On June 13, 2006, the Tomlins sold to Dan. S. and Amelia G. Grinstead.
The only house on either side of Alvarado Terrace in 1905 was across the street at 904 Alvarado. By 1907 there was a house on the southwest corner of Alvarado and Valencia. Multiple houses had been built by 1909. The property at 903 Alvarado was owned from 1922 to 1937 by Henry Osterman, a local architect of many of Walla Walla’s prominent public buildings including the Court House, Armory, Dixie School, Ellis Hotel, Seil Building, old Walla Walla High School and Gym, old Central Fire Station, former Jefferson School, City Hall, YMCA on Spokane Street, Green Park School, Sharpstein School, old Prospect Point School, Masonic Temple (now Heritage Park facade), Carnegie Library and the Central Christian Church. Osterman opened his architectural office in the Baker Building in 1899, retired in 1927 and died in Seattle in 1936. There is no evidence in city directories that anyone lived at 903 Alvarado Terrace until 1940. The first persons to be listed as living at this address were Harvey F. and Anna B. Stoller. After the Stollers moved to Richland in 1950 this house was always occupied by the subsequent owners of the property.
Construction of the Building:
A Stoller family member reports that Harvey Stoller built this house, possibly from a Sears house kit. A search of several sources did not find any Sears house plans with a complex roof-line, hip dormer, asymmetrical front gable, stone chimney, or entry way similar to this house. The Walla Walla County Tax Assessor’s records show a build date of 1940. Since Harvey Stoller bought the lot on April of 1940 this is the probable year of construction. Stollers were listed as living here in the 1941 city directory. One mystery may have to remain. There is a functioning well located in the basement of this house that presumably predates the house. Since Green’s Park Addition was platted in 1903 it is assumed that city utilities were in place long before this house was built. It is unknown who might have dug a well here. Mrs. Green’s original deeds had stipulated that a dwelling costing at least $2000 must be built before any other building on the lot or the owners would forfeit the property.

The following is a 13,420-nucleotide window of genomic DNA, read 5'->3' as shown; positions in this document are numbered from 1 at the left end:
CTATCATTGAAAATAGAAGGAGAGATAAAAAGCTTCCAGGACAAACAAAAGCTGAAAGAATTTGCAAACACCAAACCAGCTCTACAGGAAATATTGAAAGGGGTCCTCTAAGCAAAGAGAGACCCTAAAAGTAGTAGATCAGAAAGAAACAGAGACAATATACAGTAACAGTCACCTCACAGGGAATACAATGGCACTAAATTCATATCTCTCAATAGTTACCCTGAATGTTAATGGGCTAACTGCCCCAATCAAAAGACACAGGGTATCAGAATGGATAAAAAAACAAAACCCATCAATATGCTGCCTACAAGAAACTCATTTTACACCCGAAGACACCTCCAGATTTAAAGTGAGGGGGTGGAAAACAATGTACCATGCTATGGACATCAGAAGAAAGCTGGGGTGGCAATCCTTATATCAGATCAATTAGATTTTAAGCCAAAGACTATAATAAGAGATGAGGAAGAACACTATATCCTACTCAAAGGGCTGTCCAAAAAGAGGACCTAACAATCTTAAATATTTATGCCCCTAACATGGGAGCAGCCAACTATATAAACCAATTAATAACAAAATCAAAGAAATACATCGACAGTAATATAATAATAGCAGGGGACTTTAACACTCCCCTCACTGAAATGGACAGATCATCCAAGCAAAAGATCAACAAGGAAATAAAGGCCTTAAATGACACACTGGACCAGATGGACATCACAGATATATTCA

- Bennett, Robert A., Walla Walla A Town Built to be a City 1900-1919, Pioneer Press, Walla Walla, 1982.
- Building Permits: Whitman College Penrose Library Archives.
- Sanborn Fire Maps: 1884-1905 (with updates until 1950).
- Sears, Roebuck and Co. 1926 House Catalog, An Unabridged Reprint. Dover Publications, 1991.
- Stevenson, Catherine Cole and H. Ward Jandl, Houses by Mail, A Guide to Houses from Sears, Roebuck and Company, Preservation Press, 1986.
- Thornton, Rosemary. Finding the Houses That Sears Built. Gentle Beam Publications, 2004.
- Walla Walla City Directories: 1880-2000 (various publishers–not all years).
- Washington State Department of Archeology and Historic Preservation www.dahp.wa.gov
- Whitman College Archives.